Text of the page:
- Obviously, talk to an Officer Selection Officer (OSO), or officer recruiter, if it’s something you’re interested in. (Contact an OSO through the official site: http://officer.marines.com/ )
- Come in with an idea of what you want to do/achieve, show that you have already thought about it and that you’re motivated.
- Cultivate a good relationship with your OSO as this can help you get contracted. There are a few ways to do this: go to the workouts your OSO sets up, keep them in the loop about what is happening in your life, talk about problems/worries you’re having.
This shows your OSO respect and shows that even when you’re going through a tough time, which is bound to happen, you are mature enough to talk about it and mature enough to prioritize. An OSO is looking for a motivated and mature individual.
- Understand that you will fail. I failed my first two PFT’s (failed the run both times). Failure isn’t something that will set you back in the eyes of your OSO. They are there to help you achieve your dream so they will be more than willing to help.
- Never give up. If you fail, don’t quit, and furthermore, work on your own. When I failed my second run, I stopped, said I couldn’t do it. Then I gave it another try five minutes later. I failed that time too but it was the fact that I was willing to try again that my OSO was proud about.
- Understand it’s a process. My case was special. I enlisted first, then got in contact with my OSO, so I had to contract, if I wanted to go to OCS, which I did, before my enlistment ship out date, which meant I had about a month and a half to contract. In the majority of cases, it takes much longer to contract, sometimes upwards to a year, so don’t get discouraged. If you want it, and you put in the effort, you will get contracted.
- Finally, put in the effort. I went from not being able to run 3 miles at all and being average on pull-ups to contracting with an 18:37 3-mile time with max pull-ups and max plank, all within a month and a half. It can be done, and I kept my OSO informed of my progress because I did a lot of it on my own time.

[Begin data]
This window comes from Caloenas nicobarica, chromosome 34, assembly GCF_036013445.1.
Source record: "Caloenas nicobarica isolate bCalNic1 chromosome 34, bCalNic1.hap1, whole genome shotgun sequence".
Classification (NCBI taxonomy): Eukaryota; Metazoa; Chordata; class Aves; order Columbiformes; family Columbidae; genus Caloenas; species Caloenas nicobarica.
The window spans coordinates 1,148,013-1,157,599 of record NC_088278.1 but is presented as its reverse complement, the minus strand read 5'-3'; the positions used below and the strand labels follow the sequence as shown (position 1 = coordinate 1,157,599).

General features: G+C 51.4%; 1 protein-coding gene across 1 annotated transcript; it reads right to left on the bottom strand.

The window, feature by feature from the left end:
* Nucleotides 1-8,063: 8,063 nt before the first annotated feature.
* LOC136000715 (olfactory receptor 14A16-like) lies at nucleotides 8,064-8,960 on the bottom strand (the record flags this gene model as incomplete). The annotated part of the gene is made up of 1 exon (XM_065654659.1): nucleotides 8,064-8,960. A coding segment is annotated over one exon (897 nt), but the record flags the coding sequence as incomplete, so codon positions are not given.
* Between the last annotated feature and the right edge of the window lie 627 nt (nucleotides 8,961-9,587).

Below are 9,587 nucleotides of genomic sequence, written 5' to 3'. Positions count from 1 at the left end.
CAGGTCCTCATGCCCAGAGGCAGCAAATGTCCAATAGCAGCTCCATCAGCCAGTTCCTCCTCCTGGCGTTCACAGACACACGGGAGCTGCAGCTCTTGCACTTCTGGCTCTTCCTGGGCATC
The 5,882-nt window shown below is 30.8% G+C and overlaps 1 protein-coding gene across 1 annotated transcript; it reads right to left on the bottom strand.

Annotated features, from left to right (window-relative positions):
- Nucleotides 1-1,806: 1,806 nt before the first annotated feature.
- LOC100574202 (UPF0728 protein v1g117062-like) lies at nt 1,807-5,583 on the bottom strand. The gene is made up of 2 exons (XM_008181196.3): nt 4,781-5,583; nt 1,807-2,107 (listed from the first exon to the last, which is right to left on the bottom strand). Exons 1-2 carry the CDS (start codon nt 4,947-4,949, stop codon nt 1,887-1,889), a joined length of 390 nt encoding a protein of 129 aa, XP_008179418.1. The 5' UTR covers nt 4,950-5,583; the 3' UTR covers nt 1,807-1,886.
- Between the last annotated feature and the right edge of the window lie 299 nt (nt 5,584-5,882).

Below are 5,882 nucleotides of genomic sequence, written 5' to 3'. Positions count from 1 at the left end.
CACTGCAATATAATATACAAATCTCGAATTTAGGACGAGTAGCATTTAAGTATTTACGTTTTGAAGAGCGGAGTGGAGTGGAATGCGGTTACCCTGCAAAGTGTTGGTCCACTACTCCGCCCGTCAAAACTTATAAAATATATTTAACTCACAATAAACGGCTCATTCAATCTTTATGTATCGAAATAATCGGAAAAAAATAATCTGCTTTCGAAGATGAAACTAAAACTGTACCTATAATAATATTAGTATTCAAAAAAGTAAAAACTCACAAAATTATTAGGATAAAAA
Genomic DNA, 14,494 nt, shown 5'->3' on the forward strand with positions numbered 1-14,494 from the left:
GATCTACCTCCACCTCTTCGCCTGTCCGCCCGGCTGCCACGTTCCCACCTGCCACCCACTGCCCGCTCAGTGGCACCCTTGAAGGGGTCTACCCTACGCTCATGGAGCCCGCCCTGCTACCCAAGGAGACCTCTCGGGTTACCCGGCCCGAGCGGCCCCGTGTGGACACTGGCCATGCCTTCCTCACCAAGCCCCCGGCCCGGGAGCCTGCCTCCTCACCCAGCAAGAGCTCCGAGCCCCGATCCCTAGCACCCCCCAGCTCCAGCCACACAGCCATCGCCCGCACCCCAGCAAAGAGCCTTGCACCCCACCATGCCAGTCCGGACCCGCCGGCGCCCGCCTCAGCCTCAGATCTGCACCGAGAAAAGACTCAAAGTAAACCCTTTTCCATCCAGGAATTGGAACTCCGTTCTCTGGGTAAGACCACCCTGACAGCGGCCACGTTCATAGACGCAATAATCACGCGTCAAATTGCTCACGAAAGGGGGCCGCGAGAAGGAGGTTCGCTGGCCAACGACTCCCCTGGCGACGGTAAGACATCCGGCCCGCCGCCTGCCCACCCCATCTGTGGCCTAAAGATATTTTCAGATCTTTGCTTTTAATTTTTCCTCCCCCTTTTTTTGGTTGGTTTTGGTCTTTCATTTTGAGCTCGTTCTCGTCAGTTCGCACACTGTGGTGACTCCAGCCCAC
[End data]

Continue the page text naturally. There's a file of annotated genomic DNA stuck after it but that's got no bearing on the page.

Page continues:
My path was a little different than most. I didn’t even think about going the Officer route at first so I ended up enlisting first. After I had sworn in and received my ship out date, May 18th, the OSO from my district got in contact with me and asked if I was interested in becoming an officer.
Meeting an OSO
Honestly, I had no idea, I had never looked into it, but I said I would love to sit down and talk with him. This was early March of this year. So I meet the OSO, who I was shocked to see looked more like me than the stereotypical Marine. He was my height, so average, and was built, but more lean and athletic than just having pure bulging muscles. That was, for me, a little comforting.
He explained the different types of commissioning routes and briefly explained OCS and throughout the talk, it definitely seemed like the better fit. So I asked him what would be needed from me in order to go to OCS this summer. Well, the big hurdle was to contract before I had to ship out, so I had about a month and a half to do so. Needed to run a PFT and pass with a high enough score to be competitive (approx 270+).
As my journey into the military was rather quick (I literally swore in and signed my enlistment contract about a week after meeting my first recruiter in late February), I had only ran an IST and hadn’t been training at all. I was in good shape, played high level sports my entire life, but I had never ran three miles in my life.
Failed my first two PFT’s, both times because of the run. Took a week in April to recover, because by this time I had been training like a maniac, and just focused on pacing myself on the run.
Heading to OCS
Came back, finally passed the PFT with a score of 277, a good enough score to stand a decent chance at getting selected. I continued training and the final PFT I ran before the Selection Board convened ended up being the one used at 293.
I went from not being to pass a PFT, to passing one with a high enough score to maybe get selected, to almost running a perfect PFT which meant I was most likely going to get selected, all in the matter of a month and a half. Continued to train with the Captain and heard back that I got selected to go to OCS this June as part of the PLC-Combined Class. I was in Alpha Company 3rd Platoon. I got injured on a Fartlek Run (watch where you step) and was medically dropped from OCS on my birthday, July 16th with the option to return, which I hope to do so in the near future.